On whether Pakistan would seek international assistance for undertaking fencing and mining, Khan said he had not thought about it but he did not rule it out, saying: “We can look into the pros and cons.” He then added: “We have not asked and so far we don’t intend to request the international community to help us in this regard.”

However, he stressed that where the international community could really help was in repatriation of Afghan refugees on urgent basis and come up with important initiatives and funds to expedite this.

On media reports that the US government had demanded of Pakistan fresh military operations in North and South Waziristan he said: “Well there is no such demand that I am aware of.” Khan said the much commented North Waziristan peace agreement represented a very important policy on the part of Pakistan. “This policy is that in addition to military action or measures that may be necessary it is important to have a political and an administrative approach and socio-economic development plan and programmes,” he explained. This approach, he said, was also being replicated elsewhere in South Waziristan, Bajaur and other tribal agencies. He pointed out that raising of fresh levies and strengthening the institution of the political agent and the tribal Maliks were among the measures that the government had taken to address the problem of extremism which had affected these regions of Pakistan and also to combat terrorist elements there.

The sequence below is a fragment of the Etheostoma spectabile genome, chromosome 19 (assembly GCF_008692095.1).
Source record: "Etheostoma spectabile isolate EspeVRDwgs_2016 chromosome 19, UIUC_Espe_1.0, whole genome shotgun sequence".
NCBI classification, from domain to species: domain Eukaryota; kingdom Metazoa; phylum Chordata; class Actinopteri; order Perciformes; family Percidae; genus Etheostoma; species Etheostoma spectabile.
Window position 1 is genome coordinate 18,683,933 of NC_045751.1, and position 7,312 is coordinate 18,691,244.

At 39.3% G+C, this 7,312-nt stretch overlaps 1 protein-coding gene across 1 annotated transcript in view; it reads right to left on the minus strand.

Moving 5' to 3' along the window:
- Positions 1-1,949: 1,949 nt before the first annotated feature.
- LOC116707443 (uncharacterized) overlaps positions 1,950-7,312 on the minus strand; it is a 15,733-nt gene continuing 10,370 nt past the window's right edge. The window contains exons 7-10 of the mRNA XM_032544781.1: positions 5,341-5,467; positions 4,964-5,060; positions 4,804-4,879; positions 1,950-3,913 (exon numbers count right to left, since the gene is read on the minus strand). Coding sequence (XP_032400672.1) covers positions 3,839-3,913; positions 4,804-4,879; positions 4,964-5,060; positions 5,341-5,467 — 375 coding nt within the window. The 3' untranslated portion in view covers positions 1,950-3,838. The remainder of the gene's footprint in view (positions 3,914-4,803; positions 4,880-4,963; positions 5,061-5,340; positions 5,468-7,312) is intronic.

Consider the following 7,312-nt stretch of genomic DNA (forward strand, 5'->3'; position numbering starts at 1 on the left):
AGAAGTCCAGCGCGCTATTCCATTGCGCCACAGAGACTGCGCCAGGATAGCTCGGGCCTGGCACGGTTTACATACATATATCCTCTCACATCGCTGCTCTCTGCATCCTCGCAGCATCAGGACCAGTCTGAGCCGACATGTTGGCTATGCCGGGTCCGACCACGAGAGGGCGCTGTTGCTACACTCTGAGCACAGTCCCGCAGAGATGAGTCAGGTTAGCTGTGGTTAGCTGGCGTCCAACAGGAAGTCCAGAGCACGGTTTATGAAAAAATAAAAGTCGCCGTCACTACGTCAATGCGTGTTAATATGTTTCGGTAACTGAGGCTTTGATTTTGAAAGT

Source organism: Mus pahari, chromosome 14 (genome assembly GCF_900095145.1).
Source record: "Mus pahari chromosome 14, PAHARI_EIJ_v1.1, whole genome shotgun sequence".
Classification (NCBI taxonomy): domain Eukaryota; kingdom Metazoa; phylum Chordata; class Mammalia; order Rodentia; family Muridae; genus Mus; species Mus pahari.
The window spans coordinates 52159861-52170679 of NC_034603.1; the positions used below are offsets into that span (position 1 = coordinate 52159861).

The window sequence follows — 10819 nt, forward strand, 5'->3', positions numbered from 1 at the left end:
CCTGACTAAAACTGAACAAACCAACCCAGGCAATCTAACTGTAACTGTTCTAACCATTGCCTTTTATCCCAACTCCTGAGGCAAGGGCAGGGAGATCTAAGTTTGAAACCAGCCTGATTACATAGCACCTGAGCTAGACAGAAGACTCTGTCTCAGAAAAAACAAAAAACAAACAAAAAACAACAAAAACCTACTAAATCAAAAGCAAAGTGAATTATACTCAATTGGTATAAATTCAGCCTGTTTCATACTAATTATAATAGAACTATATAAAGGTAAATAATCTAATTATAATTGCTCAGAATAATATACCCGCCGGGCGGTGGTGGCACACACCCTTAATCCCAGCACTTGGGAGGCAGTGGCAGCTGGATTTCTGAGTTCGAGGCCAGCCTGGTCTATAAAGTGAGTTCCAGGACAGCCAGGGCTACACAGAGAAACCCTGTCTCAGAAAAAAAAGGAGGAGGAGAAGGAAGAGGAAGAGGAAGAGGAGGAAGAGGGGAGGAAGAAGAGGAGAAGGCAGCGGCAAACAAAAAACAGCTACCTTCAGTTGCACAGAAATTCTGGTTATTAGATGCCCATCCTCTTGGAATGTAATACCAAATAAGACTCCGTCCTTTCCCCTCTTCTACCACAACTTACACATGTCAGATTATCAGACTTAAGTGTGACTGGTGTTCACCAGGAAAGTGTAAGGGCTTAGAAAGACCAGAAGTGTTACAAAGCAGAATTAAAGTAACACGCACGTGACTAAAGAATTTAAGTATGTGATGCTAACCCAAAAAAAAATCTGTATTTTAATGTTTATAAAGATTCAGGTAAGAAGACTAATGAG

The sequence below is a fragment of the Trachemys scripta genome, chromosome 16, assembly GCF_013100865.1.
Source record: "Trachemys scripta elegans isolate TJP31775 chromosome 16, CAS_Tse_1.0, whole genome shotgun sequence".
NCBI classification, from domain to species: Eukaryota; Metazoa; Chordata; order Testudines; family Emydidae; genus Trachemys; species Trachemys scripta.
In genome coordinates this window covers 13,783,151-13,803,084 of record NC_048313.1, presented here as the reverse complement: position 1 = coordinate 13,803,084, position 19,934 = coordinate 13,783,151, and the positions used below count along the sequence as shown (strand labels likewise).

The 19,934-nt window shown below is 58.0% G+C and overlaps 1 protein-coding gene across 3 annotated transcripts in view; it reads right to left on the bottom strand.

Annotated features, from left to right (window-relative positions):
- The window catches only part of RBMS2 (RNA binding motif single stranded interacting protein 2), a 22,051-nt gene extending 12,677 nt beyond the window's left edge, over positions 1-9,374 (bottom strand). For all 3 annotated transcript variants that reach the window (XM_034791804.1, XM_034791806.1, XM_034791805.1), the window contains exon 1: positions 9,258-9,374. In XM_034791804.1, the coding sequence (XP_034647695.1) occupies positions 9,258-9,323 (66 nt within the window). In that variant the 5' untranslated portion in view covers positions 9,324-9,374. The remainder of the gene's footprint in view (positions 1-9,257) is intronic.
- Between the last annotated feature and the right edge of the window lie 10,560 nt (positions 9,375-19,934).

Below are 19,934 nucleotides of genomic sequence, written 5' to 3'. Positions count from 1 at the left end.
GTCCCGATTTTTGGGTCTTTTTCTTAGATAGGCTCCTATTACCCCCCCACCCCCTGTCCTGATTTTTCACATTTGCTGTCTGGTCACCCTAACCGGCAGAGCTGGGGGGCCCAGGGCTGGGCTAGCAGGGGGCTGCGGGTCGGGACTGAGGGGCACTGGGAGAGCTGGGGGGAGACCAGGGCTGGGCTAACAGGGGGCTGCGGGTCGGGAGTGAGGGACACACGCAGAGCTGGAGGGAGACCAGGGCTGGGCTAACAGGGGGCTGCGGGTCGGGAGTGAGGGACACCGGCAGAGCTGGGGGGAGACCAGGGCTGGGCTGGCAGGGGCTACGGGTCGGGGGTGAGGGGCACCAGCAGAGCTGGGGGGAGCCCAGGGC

While mentioning the measures taken by Pakistan, including 700 check posts along the border with Afghanistan, he underscored that the responsibility for interdicting or preventing militancy was not the sole responsibility of Pakistan side but was equally the responsibility of the ISAF, Nato, and the Afghan forces.

He said apart from the army deployment Pakistan was very actively cooperating within the framework of the tripartite military commission and intelligence sharing through bilateral means between the concerned agencies of the two sides and also cooperation through Nato-ISAF related intelligence.